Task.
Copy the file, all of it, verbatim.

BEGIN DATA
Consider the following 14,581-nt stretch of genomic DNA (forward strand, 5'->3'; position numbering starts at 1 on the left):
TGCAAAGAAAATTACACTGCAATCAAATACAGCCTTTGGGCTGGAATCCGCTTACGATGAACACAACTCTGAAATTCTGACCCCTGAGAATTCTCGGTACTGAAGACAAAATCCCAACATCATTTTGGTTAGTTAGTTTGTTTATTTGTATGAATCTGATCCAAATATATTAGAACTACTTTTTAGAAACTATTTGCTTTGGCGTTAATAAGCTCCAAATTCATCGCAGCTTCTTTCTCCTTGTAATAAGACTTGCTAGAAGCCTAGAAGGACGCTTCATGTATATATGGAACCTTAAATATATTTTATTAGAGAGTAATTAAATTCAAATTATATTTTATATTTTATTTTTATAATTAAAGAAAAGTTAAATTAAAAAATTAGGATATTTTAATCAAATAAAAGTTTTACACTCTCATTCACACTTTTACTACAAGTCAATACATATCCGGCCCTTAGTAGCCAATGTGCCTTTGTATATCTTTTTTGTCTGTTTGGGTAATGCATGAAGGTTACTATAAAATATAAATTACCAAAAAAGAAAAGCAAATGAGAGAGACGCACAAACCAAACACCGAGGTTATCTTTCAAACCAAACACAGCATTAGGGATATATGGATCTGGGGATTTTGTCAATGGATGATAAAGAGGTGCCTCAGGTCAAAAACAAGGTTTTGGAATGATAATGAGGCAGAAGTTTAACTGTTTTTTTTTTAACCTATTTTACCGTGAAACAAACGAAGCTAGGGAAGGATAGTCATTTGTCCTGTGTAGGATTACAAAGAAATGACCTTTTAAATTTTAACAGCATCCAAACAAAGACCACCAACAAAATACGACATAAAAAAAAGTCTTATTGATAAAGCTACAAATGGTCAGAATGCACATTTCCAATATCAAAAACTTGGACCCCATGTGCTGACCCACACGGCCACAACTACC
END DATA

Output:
Consider the following 14,581-nt stretch of genomic DNA (forward strand, 5'->3'; position numbering starts at 1 on the left):
TGCAAAGAAAATTACACTGCAATCAAATACAGCCTTTGGGCTGGAATCCGCTTACGATGAACACAACTCTGAAATTCTGACCCCTGAGAATTCTCGGTACTGAAGACAAAATCCCAACATCATTTTGGTTAGTTAGTTTGTTTATTTGTATGAATCTGATCCAAATATATTAGAACTACTTTTTAGAAACTATTTGCTTTGGCGTTAATAAGCTCCAAATTCATCGCAGCTTCTTTCTCCTTGTAATAAGACTTGCTAGAAGCCTAGAAGGACGCTTCATGTATATATGGAACCTTAAATATATTTTATTAGAGAGTAATTAAATTCAAATTATATTTTATATTTTATTTTTATAATTAAAGAAAAGTTAAATTAAAAAATTAGGATATTTTAATCAAATAAAAGTTTTACACTCTCATTCACACTTTTACTACAAGTCAATACATATCCGGCCCTTAGTAGCCAATGTGCCTTTGTATATCTTTTTTGTCTGTTTGGGTAATGCATGAAGGTTACTATAAAATATAAATTACCAAAAAAGAAAAGCAAATGAGAGAGACGCACAAACCAAACACCGAGGTTATCTTTCAAACCAAACACAGCATTAGGGATATATGGATCTGGGGATTTTGTCAATGGATGATAAAGAGGTGCCTCAGGTCAAAAACAAGGTTTTGGAATGATAATGAGGCAGAAGTTTAACTGTTTTTTTTTTAACCTATTTTACCGTGAAACAAACGAAGCTAGGGAAGGATAGTCATTTGTCCTGTGTAGGATTACAAAGAAATGACCTTTTAAATTTTAACAGCATCCAAACAAAGACCACCAACAAAATACGACATAAAAAAAAGTCTTATTGATAAAGCTACAAATGGTCAGAATGCACATTTCCAATATCAAAAACTTGGACCCCATGTGCTGACCCACACGGCCACAACTACC